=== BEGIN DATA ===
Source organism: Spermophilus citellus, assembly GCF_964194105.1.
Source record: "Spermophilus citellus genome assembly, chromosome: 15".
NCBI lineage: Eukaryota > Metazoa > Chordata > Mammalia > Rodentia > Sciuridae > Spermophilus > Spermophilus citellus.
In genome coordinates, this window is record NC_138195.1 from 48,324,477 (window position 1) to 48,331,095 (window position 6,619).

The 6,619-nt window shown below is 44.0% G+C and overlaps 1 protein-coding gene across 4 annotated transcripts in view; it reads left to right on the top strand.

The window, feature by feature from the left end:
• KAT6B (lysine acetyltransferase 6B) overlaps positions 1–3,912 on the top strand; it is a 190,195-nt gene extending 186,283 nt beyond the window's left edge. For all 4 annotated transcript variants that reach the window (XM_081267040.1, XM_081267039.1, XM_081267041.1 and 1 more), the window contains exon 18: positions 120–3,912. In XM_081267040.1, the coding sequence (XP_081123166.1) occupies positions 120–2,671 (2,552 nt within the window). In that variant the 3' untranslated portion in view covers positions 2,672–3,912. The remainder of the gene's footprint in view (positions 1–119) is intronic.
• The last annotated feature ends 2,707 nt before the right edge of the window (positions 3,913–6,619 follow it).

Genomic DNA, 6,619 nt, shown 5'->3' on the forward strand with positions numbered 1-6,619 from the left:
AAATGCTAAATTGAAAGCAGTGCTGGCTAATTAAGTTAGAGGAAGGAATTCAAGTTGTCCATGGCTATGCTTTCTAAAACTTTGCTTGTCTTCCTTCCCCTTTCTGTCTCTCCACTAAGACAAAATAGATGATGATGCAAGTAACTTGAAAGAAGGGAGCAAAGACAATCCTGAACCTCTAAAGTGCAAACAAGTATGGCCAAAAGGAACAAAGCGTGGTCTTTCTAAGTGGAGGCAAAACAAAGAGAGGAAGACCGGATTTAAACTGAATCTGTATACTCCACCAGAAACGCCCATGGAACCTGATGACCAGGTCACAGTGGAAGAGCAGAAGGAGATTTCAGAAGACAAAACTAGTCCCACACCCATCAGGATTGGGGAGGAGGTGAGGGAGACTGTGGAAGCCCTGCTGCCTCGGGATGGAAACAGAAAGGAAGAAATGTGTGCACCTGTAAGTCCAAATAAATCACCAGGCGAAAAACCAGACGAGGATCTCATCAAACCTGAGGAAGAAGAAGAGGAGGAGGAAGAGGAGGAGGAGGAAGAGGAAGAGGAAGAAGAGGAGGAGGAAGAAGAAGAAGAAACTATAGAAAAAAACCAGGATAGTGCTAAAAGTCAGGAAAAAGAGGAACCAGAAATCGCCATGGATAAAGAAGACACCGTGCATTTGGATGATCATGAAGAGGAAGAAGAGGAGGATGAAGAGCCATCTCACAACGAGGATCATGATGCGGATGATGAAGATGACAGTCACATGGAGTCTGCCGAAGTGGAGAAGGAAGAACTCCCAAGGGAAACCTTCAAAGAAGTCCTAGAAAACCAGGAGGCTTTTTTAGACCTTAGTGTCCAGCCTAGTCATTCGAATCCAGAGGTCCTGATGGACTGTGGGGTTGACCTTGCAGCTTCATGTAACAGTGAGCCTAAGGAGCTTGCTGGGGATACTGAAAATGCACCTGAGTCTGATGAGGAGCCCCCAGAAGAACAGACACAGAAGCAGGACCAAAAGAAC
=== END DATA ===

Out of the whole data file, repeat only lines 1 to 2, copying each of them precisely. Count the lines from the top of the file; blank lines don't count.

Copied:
Source organism: Spermophilus citellus, assembly GCF_964194105.1.
Source record: "Spermophilus citellus genome assembly, chromosome: 15".